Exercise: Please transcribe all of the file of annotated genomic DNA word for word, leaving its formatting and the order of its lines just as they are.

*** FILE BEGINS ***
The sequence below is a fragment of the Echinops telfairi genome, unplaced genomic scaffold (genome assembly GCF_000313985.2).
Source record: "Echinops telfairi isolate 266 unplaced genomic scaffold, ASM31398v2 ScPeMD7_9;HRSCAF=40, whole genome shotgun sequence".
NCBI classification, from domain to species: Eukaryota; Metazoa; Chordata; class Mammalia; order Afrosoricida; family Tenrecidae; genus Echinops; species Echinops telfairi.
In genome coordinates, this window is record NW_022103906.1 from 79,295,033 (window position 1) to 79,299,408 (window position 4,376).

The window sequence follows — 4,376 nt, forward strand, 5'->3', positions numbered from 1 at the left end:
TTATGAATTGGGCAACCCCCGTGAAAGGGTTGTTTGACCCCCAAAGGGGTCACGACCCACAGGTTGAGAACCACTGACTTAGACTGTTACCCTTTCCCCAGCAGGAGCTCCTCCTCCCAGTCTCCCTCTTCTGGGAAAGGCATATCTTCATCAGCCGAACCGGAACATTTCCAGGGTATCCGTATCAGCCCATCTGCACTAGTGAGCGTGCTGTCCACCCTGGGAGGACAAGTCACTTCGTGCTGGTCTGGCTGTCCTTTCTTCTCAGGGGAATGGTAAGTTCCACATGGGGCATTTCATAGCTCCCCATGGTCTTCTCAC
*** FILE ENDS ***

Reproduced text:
The sequence below is a fragment of the Echinops telfairi genome, unplaced genomic scaffold (genome assembly GCF_000313985.2).
Source record: "Echinops telfairi isolate 266 unplaced genomic scaffold, ASM31398v2 ScPeMD7_9;HRSCAF=40, whole genome shotgun sequence".
NCBI classification, from domain to species: Eukaryota; Metazoa; Chordata; class Mammalia; order Afrosoricida; family Tenrecidae; genus Echinops; species Echinops telfairi.
In genome coordinates, this window is record NW_022103906.1 from 79,295,033 (window position 1) to 79,299,408 (window position 4,376).

The window sequence follows — 4,376 nt, forward strand, 5'->3', positions numbered from 1 at the left end:
TTATGAATTGGGCAACCCCCGTGAAAGGGTTGTTTGACCCCCAAAGGGGTCACGACCCACAGGTTGAGAACCACTGACTTAGACTGTTACCCTTTCCCCAGCAGGAGCTCCTCCTCCCAGTCTCCCTCTTCTGGGAAAGGCATATCTTCATCAGCCGAACCGGAACATTTCCAGGGTATCCGTATCAGCCCATCTGCACTAGTGAGCGTGCTGTCCACCCTGGGAGGACAAGTCACTTCGTGCTGGTCTGGCTGTCCTTTCTTCTCAGGGGAATGGTAAGTTCCACATGGGGCATTTCATAGCTCCCCATGGTCTTCTCAC